MPAA Rating: G

Entertainment: +4

Content: +3

FILM SYNOPSIS: Disney’s Earth, a documentary narrated by James Earl Jones, tells the remarkable story of three animal families and their journeys across this planet we share.  Directors Alastair Fothergill and Mark Linfield, the acclaimed creative team behind the Emmy Award®-winning Planet Earth, combine forces again to bring this epic adventure to the big screen.

PREVIEW REVIEW: Mesmerizing, the best nature film – ever! The visuals alone are breathtaking, as the documentarians approach the wonder of our world with the same magic and majesty found in March of the Penguins and Winged Migration. From the tropical rainforests to the Kalahari plains to the artic tundra to the Mediterranean Ocean to the Antarctic Peninsula to the Himalaya Mountains, you name the hemisphere, this film is there. With scale and drama the production follows five main topics: the Earth and the Sun, Great Migrations, Adaptation and Habitat, Predators and Prey, and Life Cycles. If you were under-whelmed by this subject matter in junior high, keep this in mind: a picture is worth a thousand words and a thousand pictures are mind-blowing.

Caution: as the film depicts the circle of life, keep in mind that little ones may be disturbed by the representations of predator and prey. That said, the film never becomes gory. There are several “catches” depicted, but the camera cuts away before the bloodshed is revealed.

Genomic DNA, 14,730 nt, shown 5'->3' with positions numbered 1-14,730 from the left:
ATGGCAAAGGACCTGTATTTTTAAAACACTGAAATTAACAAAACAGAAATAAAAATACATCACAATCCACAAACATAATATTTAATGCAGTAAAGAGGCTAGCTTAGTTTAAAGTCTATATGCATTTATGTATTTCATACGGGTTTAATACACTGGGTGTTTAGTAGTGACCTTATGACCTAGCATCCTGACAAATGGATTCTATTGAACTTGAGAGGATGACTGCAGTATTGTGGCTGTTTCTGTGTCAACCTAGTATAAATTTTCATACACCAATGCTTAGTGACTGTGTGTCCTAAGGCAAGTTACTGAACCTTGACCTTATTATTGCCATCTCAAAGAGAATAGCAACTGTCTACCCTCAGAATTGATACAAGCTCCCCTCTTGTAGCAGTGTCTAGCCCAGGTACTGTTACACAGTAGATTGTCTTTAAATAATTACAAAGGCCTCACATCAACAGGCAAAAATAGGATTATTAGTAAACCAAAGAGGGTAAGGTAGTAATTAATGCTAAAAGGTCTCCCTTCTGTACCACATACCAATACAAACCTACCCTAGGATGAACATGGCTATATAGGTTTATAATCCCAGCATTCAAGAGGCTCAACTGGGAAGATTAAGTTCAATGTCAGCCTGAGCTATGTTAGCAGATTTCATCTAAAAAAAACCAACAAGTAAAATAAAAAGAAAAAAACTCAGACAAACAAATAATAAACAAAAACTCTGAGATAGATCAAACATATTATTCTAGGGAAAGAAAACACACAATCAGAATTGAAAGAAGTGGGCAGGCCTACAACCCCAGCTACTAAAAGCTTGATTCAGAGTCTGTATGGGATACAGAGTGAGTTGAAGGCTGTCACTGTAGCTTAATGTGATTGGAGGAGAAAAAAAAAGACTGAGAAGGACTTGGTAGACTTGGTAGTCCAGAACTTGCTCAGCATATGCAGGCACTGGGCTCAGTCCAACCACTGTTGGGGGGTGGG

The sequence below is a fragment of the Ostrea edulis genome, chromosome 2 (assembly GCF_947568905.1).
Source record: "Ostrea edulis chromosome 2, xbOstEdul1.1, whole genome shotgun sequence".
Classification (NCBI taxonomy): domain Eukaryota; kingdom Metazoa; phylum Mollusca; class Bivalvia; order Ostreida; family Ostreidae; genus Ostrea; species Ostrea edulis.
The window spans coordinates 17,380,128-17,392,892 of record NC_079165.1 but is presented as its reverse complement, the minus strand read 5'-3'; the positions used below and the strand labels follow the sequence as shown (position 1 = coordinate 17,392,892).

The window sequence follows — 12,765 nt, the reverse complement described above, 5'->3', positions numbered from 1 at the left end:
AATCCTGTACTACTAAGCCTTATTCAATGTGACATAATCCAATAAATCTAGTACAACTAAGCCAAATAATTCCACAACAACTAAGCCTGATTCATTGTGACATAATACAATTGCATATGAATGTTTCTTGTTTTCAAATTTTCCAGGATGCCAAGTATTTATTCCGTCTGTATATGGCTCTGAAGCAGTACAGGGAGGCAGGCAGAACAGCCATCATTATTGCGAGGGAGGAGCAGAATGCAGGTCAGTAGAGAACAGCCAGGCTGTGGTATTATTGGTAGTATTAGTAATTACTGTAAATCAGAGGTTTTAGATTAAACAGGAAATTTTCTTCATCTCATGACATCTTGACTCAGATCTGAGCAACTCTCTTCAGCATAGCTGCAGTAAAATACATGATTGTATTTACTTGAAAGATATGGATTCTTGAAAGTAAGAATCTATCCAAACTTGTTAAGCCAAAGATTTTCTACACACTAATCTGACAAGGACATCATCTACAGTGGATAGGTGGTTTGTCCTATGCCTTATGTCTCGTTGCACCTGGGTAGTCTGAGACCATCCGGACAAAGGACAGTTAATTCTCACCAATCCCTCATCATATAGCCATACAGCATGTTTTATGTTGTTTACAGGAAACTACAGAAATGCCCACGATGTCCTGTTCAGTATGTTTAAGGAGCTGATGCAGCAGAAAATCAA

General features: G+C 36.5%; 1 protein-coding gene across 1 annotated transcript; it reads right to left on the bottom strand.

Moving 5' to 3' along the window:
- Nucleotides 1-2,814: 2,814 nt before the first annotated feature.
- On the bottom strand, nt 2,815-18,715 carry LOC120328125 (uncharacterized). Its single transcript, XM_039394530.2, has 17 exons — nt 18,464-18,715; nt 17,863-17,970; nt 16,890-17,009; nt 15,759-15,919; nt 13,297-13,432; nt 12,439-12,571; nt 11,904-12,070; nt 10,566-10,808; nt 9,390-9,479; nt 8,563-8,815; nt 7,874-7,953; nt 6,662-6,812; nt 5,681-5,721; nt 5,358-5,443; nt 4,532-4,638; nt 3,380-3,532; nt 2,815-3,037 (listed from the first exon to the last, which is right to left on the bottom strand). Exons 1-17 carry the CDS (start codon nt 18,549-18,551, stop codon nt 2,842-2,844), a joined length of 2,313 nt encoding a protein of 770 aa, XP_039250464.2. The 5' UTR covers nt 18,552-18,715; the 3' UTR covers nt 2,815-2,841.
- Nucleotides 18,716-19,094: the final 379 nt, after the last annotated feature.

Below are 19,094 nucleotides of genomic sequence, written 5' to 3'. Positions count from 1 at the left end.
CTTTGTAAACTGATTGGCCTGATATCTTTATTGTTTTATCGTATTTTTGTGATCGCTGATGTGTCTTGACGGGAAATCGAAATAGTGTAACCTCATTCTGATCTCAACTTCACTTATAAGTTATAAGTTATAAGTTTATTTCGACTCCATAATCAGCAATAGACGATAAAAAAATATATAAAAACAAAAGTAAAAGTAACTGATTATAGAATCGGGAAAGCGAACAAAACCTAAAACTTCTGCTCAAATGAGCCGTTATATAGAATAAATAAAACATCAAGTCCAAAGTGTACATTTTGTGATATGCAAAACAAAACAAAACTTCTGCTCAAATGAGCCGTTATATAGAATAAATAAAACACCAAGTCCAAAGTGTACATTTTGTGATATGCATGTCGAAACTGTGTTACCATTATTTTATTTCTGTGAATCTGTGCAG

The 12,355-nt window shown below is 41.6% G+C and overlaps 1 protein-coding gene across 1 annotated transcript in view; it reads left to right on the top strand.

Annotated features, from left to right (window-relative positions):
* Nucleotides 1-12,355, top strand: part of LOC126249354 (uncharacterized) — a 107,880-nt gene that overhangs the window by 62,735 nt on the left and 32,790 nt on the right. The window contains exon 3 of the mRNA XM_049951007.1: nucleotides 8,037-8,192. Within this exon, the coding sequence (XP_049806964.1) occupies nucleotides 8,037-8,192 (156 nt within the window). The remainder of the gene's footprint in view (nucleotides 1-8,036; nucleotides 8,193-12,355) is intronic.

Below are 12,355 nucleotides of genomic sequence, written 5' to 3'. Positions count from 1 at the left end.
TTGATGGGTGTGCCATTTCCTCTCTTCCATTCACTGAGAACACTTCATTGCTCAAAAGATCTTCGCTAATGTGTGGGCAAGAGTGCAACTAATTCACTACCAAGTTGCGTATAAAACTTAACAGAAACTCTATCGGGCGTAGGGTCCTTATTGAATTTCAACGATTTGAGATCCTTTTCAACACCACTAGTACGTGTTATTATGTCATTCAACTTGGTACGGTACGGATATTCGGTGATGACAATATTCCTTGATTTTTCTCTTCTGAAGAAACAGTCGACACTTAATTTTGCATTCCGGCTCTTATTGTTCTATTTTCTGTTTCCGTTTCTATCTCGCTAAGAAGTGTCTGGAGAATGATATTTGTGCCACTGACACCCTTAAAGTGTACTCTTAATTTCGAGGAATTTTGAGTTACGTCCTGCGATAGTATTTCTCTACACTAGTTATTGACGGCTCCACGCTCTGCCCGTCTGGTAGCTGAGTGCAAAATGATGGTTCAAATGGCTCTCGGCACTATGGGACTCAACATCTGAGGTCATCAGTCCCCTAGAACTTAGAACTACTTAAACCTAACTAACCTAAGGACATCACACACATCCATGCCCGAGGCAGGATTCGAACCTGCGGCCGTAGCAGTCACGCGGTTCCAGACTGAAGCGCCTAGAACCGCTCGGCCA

After viewing all the creatures, including over 40 species of the Bird of Paradise, surely the evolution of all beings from one Big Bang is ludicrous. Adding all the complexities of nature to the argument, including the fact that if the tilt of the Earth were off just the slightest life on earth would not exist, one must allow for the plausibility of intelligent design. To dismiss such a theory would indicate a shallowness of thought.

Entertainingly and informatively narrated by the melodious James Earl Jones, the filmmakers never resort to preachy summation. They set the stage for debate concerning global warming and the survival of the planet, but the main objective seems bent more to exploring the perplexity and poetry of nature.

For older children, this is a perfect introduction to the wondrous mysteries of life. For adults it can be a reminder that God is sovereign and beyond our mortal understanding.

Preview Reviewer: Phil Boatwright

The following categories contain objective listings of film content which contribute to the subjective numeric Content ratings posted to the left and on the Home page.

Crude Language: None

Obscene Language: None

Profanity: None

Violence: Depictions of animal killings by other animals. Just before they become gory, the scene ends. Blood: A little blood is seen coming from the head of a walrus just attacked by a starving polar bear.

Sex: None

Nudity: Oh, please.

Sexual Dialogue/Gesture: None

Drugs: None

Other: None

Running Time: 99 minutes
Intended Audience: Age 7 and up

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